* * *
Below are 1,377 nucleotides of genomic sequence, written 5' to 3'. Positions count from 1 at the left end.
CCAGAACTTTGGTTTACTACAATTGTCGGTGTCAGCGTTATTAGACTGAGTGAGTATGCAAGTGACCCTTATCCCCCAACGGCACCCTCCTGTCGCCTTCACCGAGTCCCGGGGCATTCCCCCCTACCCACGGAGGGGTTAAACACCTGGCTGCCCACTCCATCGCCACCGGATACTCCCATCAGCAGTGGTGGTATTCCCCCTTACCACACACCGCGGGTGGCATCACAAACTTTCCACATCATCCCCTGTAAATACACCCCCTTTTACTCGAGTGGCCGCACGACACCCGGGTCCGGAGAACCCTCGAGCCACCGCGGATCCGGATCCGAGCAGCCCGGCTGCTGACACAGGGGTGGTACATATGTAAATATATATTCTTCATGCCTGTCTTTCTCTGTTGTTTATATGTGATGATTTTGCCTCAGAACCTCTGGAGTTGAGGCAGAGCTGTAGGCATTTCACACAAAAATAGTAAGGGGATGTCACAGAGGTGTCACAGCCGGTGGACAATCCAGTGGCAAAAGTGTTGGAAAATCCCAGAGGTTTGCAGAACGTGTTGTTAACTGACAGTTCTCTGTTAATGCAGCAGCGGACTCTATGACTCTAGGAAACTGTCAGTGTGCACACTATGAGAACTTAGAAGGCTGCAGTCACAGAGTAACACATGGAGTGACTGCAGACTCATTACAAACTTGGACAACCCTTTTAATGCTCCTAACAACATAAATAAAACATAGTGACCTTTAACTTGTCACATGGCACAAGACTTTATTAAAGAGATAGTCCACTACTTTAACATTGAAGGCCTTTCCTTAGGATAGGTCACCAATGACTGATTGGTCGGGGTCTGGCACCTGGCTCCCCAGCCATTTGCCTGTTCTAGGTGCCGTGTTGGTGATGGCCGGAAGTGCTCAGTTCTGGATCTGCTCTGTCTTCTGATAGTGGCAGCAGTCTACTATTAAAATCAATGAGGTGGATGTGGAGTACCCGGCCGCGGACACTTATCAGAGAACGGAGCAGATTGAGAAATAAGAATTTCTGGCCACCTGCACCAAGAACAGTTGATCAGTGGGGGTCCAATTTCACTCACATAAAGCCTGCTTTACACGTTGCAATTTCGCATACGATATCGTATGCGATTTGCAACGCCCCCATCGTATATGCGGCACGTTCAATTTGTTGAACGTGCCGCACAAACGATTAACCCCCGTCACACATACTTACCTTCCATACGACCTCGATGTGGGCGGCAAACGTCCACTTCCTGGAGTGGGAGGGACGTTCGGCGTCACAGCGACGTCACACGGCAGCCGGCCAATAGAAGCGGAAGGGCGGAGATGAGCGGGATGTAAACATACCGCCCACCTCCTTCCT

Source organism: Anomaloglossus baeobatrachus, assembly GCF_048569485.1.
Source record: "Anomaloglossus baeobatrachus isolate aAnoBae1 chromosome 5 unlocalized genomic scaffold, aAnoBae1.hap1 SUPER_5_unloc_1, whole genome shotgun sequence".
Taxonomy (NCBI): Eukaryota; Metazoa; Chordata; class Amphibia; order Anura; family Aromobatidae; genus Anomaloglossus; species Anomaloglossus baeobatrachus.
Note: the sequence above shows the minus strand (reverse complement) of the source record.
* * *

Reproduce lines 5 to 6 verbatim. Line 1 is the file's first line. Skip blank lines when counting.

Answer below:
Taxonomy (NCBI): Eukaryota; Metazoa; Chordata; class Amphibia; order Anura; family Aromobatidae; genus Anomaloglossus; species Anomaloglossus baeobatrachus.
Note: the sequence above shows the minus strand (reverse complement) of the source record.